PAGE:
Impact of sustained RNAi-mediated suppression of cellular cofactor Tat-SF1 on HIV-1 replication in CD4+ T cells
Antiviral Gene Therapy Research Unit, Health Sciences Faculty, University of the Witwatersrand, Johannesburg, South Africa; Department of Molecular and Experimental Medicine, Scripps Research Institute, San Diego, CA, United States
Background: Conventional anti-HIV drug regimens targeting viral enzymes are plagued by the emergence of drug resistance. There is interest in targeting HIV-dependency factors (HDFs), host proteins that the virus requires for replication, as drugs targeting their function may prove protective. Reporter cell lines provide a rapid and convenient method of identifying putative HDFs, but this approach may lead to misleading results and a failure to detect subtle detrimental effects on cells that result from HDF suppression. Thus, alternative methods for HDF validation are required. Cellular Tat-SF1 has long been ascribed a cofactor role in Tat-dependent transactivation of viral transcription elongation. Here we employ sustained RNAi-mediated suppression of Tat-SF1 to validate its requirement for HIV-1 replication in a CD4+ T cell-derived line and its potential as a therapeutic target. Results: shRNA-mediated suppression of Tat-SF1 reduced HIV-1 replication and infectious particle production from TZM-bl reporter cells. This effect was not a result of increased apoptosis, loss of cell viability or an immune response. To validate its requirement for HIV-1 replication in a more relevant cell line, CD4+ SupT1 cell populations were generated that stably expressed shRNAs. HIV-1 replication was significantly reduced for two weeks (∼65%) in cells with depleted Tat-SF1, although the inhibition of viral replication was moderate when compared to SupT1 cells expressing a shRNA targeting the integration cofactor LEDGF/p75. Tat-SF1 suppression was attenuated over time, resulting from decreased shRNA guide strand expression, suggesting that there is a selective pressure to restore Tat-SF1 levels. Conclusions: This study validates Tat-SF1 as an HDF in CD4+ T cell-derived SupT1 cells. However, our findings also suggest that Tat-SF1 is not a critical cofactor required for virus replication and its suppression may affect cell growth. Therefore, this study demonstrates the importance of examining HIV-1 replication kinetics and cytotoxicity in cells with sustained HDF suppression to validate their therapeutic potential as targets. © 2012 Green et al.; licensee BioMed Central Ltd.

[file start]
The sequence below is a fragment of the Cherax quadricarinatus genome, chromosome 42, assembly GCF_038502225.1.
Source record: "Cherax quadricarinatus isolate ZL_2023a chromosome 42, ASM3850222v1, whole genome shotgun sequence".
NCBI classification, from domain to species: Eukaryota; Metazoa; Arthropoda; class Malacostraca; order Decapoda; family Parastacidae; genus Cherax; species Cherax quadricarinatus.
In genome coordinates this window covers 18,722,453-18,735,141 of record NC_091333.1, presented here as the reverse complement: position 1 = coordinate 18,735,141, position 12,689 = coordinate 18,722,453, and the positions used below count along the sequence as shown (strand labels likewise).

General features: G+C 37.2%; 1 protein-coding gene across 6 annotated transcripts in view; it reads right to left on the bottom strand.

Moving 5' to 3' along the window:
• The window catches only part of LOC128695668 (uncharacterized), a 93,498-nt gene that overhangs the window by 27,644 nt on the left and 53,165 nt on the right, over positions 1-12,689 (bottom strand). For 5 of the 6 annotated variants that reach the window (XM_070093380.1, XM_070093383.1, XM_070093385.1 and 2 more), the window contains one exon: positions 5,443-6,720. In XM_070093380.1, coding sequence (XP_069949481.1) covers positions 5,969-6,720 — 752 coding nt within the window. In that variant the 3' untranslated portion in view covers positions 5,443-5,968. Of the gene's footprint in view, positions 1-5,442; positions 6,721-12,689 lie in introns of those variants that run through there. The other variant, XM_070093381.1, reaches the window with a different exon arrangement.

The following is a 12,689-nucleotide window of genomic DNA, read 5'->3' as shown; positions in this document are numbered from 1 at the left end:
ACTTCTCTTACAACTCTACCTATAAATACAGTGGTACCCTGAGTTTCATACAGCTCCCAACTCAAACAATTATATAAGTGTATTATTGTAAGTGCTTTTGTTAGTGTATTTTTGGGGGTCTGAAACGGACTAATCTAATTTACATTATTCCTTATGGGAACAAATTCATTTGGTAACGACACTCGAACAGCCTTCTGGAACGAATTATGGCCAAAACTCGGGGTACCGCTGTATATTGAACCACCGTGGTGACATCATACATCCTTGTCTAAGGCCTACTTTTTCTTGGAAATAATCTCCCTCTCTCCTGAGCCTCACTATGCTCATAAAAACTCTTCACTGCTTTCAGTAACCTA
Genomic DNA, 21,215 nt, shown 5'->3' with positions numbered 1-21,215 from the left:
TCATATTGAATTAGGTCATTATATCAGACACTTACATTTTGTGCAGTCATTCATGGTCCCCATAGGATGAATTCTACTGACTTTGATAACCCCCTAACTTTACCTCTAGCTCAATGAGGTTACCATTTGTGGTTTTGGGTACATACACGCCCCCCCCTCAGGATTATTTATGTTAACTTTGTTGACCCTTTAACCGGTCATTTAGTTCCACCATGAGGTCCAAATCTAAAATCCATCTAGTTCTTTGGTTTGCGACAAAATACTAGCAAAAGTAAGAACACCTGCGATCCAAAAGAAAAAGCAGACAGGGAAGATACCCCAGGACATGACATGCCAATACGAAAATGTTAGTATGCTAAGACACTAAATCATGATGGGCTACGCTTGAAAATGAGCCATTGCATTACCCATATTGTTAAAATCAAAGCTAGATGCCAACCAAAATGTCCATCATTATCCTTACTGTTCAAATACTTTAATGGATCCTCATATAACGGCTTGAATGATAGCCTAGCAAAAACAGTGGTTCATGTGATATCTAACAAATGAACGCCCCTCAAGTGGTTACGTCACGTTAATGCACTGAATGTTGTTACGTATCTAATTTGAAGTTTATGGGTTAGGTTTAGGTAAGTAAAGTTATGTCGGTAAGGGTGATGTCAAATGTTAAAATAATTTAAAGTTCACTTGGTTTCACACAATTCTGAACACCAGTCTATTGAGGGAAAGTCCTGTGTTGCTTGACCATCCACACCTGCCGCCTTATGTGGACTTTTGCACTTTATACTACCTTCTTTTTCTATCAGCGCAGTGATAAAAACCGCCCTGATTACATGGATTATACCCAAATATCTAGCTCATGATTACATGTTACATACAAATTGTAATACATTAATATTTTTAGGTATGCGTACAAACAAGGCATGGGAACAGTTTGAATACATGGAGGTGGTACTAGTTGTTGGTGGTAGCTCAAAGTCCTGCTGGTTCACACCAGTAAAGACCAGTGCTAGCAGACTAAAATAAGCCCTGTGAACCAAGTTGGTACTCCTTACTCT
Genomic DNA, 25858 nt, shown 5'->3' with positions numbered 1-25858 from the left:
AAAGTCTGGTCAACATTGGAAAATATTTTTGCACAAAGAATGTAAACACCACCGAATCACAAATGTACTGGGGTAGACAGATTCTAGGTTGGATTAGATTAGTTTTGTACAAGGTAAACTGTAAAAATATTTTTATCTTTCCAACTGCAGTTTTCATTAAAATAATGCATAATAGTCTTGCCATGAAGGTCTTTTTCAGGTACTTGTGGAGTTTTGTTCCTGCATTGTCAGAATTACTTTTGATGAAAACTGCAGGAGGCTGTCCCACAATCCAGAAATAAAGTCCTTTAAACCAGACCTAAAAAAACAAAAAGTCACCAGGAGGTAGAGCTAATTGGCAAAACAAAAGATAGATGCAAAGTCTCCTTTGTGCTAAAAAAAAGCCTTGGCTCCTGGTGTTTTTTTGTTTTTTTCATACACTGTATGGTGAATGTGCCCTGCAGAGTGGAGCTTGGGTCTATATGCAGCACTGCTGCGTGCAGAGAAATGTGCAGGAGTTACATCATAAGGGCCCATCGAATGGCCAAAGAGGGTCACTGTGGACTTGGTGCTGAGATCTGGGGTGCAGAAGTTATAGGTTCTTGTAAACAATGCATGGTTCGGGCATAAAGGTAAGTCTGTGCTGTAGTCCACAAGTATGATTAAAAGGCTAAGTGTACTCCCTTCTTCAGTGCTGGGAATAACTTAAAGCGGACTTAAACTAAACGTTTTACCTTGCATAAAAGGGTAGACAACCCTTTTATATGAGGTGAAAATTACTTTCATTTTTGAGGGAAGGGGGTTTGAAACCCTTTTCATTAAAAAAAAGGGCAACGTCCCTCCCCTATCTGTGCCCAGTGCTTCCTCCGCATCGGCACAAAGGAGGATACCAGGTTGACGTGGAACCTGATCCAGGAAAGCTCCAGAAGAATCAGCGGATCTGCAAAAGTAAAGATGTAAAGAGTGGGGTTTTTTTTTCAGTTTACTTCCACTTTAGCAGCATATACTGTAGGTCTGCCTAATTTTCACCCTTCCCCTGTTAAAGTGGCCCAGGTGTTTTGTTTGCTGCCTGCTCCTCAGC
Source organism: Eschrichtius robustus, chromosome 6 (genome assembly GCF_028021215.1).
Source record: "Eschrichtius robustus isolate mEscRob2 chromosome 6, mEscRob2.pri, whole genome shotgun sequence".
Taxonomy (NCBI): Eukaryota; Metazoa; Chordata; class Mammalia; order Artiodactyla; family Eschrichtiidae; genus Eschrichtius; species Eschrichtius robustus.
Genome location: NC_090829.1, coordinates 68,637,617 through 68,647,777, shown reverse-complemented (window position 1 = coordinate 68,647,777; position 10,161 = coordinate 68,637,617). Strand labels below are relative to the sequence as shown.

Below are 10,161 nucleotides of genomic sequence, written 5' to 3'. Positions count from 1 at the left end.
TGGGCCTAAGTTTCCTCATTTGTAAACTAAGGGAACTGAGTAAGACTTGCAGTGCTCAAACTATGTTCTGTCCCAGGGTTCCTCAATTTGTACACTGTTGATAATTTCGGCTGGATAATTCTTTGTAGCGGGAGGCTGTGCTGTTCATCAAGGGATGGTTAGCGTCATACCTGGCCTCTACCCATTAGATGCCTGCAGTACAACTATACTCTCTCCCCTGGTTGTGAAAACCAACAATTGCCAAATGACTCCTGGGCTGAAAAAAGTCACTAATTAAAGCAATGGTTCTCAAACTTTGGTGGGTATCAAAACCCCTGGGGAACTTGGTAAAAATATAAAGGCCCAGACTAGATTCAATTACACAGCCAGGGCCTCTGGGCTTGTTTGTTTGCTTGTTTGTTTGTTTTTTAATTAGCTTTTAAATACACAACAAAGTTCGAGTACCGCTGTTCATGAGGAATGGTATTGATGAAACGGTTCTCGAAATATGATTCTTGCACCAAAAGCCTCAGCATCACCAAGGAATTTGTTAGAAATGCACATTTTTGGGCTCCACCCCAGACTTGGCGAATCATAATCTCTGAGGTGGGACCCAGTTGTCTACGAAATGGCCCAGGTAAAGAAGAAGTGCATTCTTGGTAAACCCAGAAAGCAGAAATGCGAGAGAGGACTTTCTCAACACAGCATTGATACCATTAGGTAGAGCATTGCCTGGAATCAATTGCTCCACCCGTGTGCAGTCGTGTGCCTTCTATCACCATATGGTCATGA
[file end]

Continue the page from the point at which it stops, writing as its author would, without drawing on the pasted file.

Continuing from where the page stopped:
lens epithelium derived growth factor; protein; protein p75; SF1 protein; short hairpin RNA; transactivator protein; unclassified drug; article; CD4+ T lymphocyte; cell growth; cell line; human; human cell; Human immunodeficiency virus 1; nucleotide sequence; protein depletion; protein expression; protein function; RNA interference; T lymphocyte subpopulation; virus inhibition; virus replication; CD4-Positive T-Lymphocytes; Cell Line; Gene Expression; Gene Expression Regulation; HIV-1; Humans; RNA Interference; RNA, Small Interfering; Trans-Activators; Virus Replication; Human immunodeficiency virus 1